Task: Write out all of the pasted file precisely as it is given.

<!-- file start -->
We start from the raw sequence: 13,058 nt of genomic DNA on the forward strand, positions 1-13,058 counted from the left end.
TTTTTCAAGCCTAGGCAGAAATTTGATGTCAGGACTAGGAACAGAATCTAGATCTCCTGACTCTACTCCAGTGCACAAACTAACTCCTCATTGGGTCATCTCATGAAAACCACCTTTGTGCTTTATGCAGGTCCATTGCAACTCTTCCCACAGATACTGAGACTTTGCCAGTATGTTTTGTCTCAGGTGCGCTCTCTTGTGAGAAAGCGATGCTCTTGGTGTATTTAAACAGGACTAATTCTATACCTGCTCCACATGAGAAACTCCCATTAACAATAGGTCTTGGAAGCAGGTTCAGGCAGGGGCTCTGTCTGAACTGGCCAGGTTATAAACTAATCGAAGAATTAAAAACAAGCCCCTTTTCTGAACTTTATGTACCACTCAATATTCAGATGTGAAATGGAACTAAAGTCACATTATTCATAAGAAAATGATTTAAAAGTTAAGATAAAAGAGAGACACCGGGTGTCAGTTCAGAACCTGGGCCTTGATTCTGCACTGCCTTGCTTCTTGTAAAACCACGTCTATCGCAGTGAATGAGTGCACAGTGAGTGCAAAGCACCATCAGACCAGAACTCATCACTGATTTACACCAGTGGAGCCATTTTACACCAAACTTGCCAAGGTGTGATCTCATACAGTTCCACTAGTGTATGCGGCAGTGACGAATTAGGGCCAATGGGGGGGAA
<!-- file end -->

We start from the raw sequence: 13,058 nt of genomic DNA on the forward strand, positions 1-13,058 counted from the left end.
TTTTTCAAGCCTAGGCAGAAATTTGATGTCAGGACTAGGAACAGAATCTAGATCTCCTGACTCTACTCCAGTGCACAAACTAACTCCTCATTGGGTCATCTCATGAAAACCACCTTTGTGCTTTATGCAGGTCCATTGCAACTCTTCCCACAGATACTGAGACTTTGCCAGTATGTTTTGTCTCAGGTGCGCTCTCTTGTGAGAAAGCGATGCTCTTGGTGTATTTAAACAGGACTAATTCTATACCTGCTCCACATGAGAAACTCCCATTAACAATAGGTCTTGGAAGCAGGTTCAGGCAGGGGCTCTGTCTGAACTGGCCAGGTTATAAACTAATCGAAGAATTAAAAACAAGCCCCTTTTCTGAACTTTATGTACCACTCAATATTCAGATGTGAAATGGAACTAAAGTCACATTATTCATAAGAAAATGATTTAAAAGTTAAGATAAAAGAGAGACACCGGGTGTCAGTTCAGAACCTGGGCCTTGATTCTGCACTGCCTTGCTTCTTGTAAAACCACGTCTATCGCAGTGAATGAGTGCACAGTGAGTGCAAAGCACCATCAGACCAGAACTCATCACTGATTTACACCAGTGGAGCCATTTTACACCAAACTTGCCAAGGTGTGATCTCATACAGTTCCACTAGTGTATGCGGCAGTGACGAATTAGGGCCAATGGGGGGGAA